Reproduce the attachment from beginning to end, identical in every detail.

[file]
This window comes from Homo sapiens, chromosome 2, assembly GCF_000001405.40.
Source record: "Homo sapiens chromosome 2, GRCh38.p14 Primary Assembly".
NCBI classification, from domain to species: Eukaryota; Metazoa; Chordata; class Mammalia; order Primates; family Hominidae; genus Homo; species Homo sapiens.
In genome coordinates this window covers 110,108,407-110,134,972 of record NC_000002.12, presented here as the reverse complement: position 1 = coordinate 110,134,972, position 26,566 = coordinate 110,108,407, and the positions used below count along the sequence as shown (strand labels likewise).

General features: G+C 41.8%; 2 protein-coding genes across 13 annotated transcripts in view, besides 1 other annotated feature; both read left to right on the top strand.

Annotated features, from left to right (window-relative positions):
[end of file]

This window comes from Homo sapiens, chromosome 2, assembly GCF_000001405.40.
Source record: "Homo sapiens chromosome 2, GRCh38.p14 Primary Assembly".
NCBI classification, from domain to species: Eukaryota; Metazoa; Chordata; class Mammalia; order Primates; family Hominidae; genus Homo; species Homo sapiens.
In genome coordinates this window covers 110,108,407-110,134,972 of record NC_000002.12, presented here as the reverse complement: position 1 = coordinate 110,134,972, position 26,566 = coordinate 110,108,407, and the positions used below count along the sequence as shown (strand labels likewise).

General features: G+C 41.8%; 2 protein-coding genes across 13 annotated transcripts in view, besides 1 other annotated feature; both read left to right on the top strand.

Annotated features, from left to right (window-relative positions):